On November 26, the Venezuelan government and opposition resumed the dialogue process in Mexico City, with the facilitation of Norway, concluding the reunion with the signing of the “Second Partial Agreement for the Protection of the Venezuelan People.” According to the text of the agreement, the recovery of some resources from the Venezuelan State that are blocked as a result of the sanctions is expected, which would be used to meet social needs in health, food, public services, among other matters.
The second partial agreement establishes “a single trust fund” that will be designed “in line with UN rules and procedures”, whose objective is to “support the implementation of social protection measures (…) within a programmatic framework (…) in line with the frameworks, plans and programs of the UN in Venezuela”. According to the government spokesman, Jorge Rodríguez, more than three billion dollars will be rescued in this way.
Likewise, this agreement provides for the creation of a “National Social Assistance Table” (MNAS), which will serve as an “auxiliary technical body for the dialogue and negotiation table, working on the realization of actions and programs of social attention.” As of the date of this article, information on the terms of reference of the MNAS has not been made public.
One of the critical issues of this social agreement is the role that the United Nations will play. The agreement does not define the terms or scope of the organization’s work, even though the parties have verbally assigned it an administration role. Since the UN carries out programs and policies in the national territory, it is expected to assume a key performance in the execution of the actions and programs that the MNAS will define. Even so, considerations of this nature reflect a biased and weak vision of what the United Nations must do in the country.
It is important to contextualize what this political agreement means to calibrate the demands and expectations at the level they should be. This is the first agreement between political forces, resulting from a negotiation supported by the international community, which publicly recognizes the UN as a relevant actor in the country’s social agenda. This means that the United Nations is called upon to play a high-level role in the eyes of global scrutiny. The value of this recognition transfers to the United Nations a greater responsibility in demanding appropriate actions and results while opening up an unprecedented opportunity to lead a comprehensive and coherent effort that allows for the unification of the UN response to the Venezuelan crisis composed by the humanitarian, human rights, and political spheres; that is, beyond a cooperation framework such as the one signed in September 2022, questioned by CSOs for various deficiencies and omissions.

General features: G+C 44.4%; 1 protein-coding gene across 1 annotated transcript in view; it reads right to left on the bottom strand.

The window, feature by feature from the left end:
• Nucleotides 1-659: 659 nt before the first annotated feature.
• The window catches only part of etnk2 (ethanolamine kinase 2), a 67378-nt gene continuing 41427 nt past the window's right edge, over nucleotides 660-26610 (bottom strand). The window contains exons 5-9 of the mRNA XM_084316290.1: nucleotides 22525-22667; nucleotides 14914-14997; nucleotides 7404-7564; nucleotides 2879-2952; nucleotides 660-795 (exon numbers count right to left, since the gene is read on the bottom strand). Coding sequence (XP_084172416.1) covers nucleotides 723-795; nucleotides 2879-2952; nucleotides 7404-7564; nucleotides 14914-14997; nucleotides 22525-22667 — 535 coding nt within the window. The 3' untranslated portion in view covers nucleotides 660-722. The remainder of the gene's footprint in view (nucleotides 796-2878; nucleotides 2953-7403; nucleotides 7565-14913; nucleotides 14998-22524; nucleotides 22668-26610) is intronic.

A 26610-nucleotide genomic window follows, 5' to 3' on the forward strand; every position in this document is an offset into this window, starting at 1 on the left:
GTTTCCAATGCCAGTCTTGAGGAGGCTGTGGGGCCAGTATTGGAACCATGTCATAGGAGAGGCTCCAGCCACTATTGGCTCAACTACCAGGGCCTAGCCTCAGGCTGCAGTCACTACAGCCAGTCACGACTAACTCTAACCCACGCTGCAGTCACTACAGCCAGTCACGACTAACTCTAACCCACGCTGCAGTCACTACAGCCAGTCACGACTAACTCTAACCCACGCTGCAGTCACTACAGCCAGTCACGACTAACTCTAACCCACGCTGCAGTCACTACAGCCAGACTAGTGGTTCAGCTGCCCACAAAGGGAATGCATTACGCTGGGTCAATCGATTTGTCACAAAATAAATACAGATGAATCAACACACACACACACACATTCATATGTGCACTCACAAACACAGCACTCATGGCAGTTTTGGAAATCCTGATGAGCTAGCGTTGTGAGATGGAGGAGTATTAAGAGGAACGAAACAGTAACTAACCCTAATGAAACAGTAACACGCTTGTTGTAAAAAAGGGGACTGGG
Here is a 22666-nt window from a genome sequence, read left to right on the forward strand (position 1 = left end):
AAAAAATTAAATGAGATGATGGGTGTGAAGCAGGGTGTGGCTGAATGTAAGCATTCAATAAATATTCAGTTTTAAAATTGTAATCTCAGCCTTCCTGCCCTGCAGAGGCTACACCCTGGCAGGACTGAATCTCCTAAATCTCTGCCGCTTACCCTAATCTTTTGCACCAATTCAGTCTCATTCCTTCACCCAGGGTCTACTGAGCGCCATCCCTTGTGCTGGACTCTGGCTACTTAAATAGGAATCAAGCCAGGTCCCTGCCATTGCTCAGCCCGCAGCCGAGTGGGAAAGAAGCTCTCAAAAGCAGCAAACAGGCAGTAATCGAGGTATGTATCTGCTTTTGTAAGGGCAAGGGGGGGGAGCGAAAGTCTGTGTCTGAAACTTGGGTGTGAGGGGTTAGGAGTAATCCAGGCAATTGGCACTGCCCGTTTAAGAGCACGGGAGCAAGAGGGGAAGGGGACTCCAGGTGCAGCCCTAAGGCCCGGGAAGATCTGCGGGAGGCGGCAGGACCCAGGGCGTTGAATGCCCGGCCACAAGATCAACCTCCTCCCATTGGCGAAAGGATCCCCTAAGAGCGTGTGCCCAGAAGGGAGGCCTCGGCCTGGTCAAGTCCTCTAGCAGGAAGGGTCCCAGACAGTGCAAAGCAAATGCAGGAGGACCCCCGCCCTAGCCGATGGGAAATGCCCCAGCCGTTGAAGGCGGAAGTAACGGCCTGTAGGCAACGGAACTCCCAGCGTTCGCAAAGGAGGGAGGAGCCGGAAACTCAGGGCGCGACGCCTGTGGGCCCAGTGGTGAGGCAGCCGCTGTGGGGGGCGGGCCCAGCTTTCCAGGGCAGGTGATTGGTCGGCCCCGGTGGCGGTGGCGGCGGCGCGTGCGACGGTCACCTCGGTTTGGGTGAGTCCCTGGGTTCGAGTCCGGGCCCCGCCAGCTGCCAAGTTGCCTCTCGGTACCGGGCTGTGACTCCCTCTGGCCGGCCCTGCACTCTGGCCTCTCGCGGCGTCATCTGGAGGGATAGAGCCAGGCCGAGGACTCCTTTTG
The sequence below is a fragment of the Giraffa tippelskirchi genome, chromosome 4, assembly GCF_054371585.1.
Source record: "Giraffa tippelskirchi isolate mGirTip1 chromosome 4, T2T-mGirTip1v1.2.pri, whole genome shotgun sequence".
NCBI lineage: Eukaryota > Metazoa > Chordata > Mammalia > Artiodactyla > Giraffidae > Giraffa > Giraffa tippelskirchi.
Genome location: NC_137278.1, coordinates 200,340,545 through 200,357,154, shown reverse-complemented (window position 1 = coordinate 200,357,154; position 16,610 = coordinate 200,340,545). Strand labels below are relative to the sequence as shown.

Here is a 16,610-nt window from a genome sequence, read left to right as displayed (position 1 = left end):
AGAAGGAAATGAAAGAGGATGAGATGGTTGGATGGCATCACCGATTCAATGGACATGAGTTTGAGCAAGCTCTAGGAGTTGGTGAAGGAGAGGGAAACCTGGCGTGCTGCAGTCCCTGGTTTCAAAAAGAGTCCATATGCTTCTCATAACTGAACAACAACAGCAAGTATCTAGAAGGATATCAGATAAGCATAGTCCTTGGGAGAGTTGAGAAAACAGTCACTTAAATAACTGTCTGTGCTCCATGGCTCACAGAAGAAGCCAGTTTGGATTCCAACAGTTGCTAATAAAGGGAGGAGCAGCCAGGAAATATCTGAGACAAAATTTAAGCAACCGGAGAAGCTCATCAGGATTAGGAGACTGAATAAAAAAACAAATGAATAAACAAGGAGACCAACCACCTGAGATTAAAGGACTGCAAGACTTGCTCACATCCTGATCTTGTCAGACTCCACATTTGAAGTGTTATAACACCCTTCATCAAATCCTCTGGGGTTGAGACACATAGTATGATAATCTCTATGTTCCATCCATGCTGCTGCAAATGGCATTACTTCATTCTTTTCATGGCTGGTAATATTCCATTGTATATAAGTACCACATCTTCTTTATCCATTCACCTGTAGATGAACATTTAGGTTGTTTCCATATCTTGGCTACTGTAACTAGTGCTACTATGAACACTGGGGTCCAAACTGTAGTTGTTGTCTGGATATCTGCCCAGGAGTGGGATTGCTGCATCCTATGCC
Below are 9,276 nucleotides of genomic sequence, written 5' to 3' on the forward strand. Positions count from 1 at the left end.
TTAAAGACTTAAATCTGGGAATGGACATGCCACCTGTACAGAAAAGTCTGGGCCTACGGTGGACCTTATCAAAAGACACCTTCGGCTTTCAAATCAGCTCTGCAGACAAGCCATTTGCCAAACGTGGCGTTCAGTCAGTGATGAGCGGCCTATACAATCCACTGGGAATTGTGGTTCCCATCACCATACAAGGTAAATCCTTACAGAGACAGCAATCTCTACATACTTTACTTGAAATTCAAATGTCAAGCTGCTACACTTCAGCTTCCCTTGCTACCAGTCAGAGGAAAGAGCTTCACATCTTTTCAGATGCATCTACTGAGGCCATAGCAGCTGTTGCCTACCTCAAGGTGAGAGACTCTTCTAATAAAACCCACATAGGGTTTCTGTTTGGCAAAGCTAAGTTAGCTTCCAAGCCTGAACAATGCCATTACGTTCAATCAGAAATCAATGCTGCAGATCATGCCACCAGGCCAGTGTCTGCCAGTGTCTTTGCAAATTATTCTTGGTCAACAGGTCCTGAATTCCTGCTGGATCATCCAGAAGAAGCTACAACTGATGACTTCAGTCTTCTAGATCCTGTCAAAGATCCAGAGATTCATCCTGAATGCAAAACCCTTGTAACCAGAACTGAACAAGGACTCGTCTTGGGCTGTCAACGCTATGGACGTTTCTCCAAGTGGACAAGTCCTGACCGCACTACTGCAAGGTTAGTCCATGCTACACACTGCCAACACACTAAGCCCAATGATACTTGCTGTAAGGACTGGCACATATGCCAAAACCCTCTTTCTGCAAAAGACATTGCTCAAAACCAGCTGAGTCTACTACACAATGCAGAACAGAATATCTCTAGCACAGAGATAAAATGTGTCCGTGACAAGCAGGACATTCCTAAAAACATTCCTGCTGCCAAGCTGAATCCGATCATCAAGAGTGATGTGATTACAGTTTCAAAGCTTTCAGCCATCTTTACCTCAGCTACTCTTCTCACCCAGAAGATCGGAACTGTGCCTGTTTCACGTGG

Among other advantages, the fact that the United Nations manages funds and carries out activities on the social agenda gives it more elements to demand before the parties, and fundamentally before the government, that the Venezuelan crisis is humanitarian, not social, for which it requires to make the tragedy visible to its full extent and re-estimate the scope of the response based on current needs. Likewise, having the UN as an actor in the social agenda leads it, even with the restrictions of approach, resources and others, to be in a position to push for attention with a human rights approach, prioritizing the most vulnerable populations without utilitarian or political calculations. But one of the most awaited contributions of the UN is that it must facilitate the inclusion of civil society in the social agenda, and more broadly, in the negotiating table with the political forces to go, once and for all, for the root of this complex humanitarian emergency: the absence of democratic institutions and guarantees that impedes the transition towards stable, legitimate and effective governance.
The UN cannot see its participation in the social agenda into a point of arrival, but rather a starting point, with a view to objectives that go beyond mere assistance. In addition to the social improvements that we hope this will bring out, -and that must be evaluated by their results-, this engagement of the organization must be strategic and measured according to the due diligence that it exercises in relation to three key points: i) to promote a plural, independent participation and of civil society in the negotiations; iii) to encourage and supervise the enforcement of concrete roadmaps for the full effectiveness of all the rights of the Venezuelan population, including the one that enables the generation of the necessary conditions and guarantees for the holding of free elections in 2024 and; iii) to point out the failures and call for corrections from all parties where necessary. The UN must put into practice its lessons from the past and ensure that in the future its presence and actions do not validate any result in Venezuela, but rather those that offer structural solutions to the crisis.
In the next presentation, considerations of the role of civil society within this new conjuncture will be delved into, stressing some conditions and principles regarding its due performance.